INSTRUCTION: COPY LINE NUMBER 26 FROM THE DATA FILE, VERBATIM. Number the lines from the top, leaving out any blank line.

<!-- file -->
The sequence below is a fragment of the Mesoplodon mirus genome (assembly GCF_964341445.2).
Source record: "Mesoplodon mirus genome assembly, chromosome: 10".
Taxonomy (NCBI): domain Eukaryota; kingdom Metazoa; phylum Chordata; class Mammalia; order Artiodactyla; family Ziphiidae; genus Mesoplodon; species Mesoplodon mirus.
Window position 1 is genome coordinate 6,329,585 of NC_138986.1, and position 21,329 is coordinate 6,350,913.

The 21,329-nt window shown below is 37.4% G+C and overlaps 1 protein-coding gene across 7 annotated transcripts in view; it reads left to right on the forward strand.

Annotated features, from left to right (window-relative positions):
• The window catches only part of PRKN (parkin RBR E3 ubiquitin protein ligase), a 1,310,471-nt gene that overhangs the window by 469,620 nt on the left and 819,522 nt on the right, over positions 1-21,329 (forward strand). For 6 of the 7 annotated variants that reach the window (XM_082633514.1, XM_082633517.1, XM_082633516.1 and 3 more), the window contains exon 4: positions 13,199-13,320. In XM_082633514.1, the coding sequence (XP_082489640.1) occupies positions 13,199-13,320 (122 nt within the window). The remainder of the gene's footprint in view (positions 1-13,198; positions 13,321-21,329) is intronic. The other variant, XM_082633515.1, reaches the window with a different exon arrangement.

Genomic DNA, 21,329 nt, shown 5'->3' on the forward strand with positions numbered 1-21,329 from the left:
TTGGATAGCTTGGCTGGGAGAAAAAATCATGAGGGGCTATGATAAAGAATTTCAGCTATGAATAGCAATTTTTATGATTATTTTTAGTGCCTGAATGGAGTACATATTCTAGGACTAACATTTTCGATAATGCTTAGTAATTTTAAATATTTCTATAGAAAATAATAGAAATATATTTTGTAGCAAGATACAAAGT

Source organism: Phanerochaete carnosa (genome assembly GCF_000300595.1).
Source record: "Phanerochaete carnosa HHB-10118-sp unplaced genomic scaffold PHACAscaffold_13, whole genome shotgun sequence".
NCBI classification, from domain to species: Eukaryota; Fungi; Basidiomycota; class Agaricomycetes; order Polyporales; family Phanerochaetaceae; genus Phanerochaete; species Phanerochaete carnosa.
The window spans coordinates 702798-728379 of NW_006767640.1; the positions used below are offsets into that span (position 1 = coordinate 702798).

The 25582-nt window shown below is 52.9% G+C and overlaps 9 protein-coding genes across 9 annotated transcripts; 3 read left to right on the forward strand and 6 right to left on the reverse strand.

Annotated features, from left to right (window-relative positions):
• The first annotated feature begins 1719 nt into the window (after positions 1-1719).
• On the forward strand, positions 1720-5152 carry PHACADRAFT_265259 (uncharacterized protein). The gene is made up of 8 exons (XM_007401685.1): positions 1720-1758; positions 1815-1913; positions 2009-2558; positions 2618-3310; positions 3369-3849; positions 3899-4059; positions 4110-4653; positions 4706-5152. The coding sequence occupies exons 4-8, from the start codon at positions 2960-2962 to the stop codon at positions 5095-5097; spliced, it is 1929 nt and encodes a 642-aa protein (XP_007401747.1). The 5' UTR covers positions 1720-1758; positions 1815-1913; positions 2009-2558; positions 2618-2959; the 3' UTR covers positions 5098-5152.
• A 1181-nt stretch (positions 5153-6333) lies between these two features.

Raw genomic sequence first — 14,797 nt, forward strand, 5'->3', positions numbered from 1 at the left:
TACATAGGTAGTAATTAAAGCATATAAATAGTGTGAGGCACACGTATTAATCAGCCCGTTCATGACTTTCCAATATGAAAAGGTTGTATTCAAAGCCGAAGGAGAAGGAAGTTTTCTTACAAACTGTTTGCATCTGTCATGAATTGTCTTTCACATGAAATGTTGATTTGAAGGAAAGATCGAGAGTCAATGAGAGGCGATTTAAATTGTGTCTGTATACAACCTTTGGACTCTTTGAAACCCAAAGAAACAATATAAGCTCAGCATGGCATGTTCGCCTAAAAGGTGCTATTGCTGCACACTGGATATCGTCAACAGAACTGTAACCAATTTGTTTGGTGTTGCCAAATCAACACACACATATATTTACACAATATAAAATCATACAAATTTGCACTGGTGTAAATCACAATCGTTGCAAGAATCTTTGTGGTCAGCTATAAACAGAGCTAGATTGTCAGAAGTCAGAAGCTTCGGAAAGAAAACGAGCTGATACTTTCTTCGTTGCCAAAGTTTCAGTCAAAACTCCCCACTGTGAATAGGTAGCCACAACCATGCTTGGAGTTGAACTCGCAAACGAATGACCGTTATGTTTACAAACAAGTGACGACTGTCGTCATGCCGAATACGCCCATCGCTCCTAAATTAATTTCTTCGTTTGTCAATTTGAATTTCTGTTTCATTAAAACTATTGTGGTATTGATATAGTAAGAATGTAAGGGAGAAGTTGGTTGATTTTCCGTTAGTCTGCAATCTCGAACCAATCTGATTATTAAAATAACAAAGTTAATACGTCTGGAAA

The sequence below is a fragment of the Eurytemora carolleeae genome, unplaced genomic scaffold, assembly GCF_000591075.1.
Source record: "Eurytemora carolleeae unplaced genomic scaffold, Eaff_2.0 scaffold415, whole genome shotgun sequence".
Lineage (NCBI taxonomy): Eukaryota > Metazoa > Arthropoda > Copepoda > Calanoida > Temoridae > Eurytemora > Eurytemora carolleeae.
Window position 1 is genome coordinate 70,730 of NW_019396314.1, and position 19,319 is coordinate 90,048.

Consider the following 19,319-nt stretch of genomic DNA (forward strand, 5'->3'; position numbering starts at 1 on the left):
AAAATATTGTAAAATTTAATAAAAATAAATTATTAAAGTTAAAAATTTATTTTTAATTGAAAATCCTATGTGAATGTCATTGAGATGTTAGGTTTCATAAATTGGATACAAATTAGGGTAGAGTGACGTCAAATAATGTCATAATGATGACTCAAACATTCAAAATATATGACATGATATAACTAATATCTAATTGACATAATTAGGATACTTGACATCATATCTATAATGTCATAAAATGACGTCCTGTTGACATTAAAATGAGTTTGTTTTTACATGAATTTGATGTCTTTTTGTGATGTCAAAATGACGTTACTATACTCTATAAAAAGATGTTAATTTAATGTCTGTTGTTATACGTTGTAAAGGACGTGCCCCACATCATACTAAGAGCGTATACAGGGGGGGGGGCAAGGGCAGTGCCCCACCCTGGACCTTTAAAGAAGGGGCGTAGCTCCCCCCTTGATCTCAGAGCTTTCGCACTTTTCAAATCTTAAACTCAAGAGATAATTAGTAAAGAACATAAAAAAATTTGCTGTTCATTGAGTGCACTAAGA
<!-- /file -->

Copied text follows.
AAAATATTGTAAAATTTAATAAAAATAAATTATTAAAGTTAAAAATTTATTTTTAATTGAAAATCCTATGTGAATGTCATTGAGATGTTAGGTTTCATAAATTGGATACAAATTAGGGTAGAGTGACGTCAAATAATGTCATAATGATGACTCAAACATTCAAAATATATGACATGATATAACTAATATCTAATTGACATAATTAGGATACTTGACATCATATCTATAATGTCATAAAATGACGTCCTGTTGACATTAAAATGAGTTTGTTTTTACATGAATTTGATGTCTTTTTGTGATGTCAAAATGACGTTACTATACTCTATAAAAAGATGTTAATTTAATGTCTGTTGTTATACGTTGTAAAGGACGTGCCCCACATCATACTAAGAGCGTATACAGGGGGGGGGGCAAGGGCAGTGCCCCACCCTGGACCTTTAAAGAAGGGGCGTAGCTCCCCCCTTGATCTCAGAGCTTTCGCACTTTTCAAATCTTAAACTCAAGAGATAATTAGTAAAGAACATAAAAAAATTTGCTGTTCATTGAGTGCACTAAGA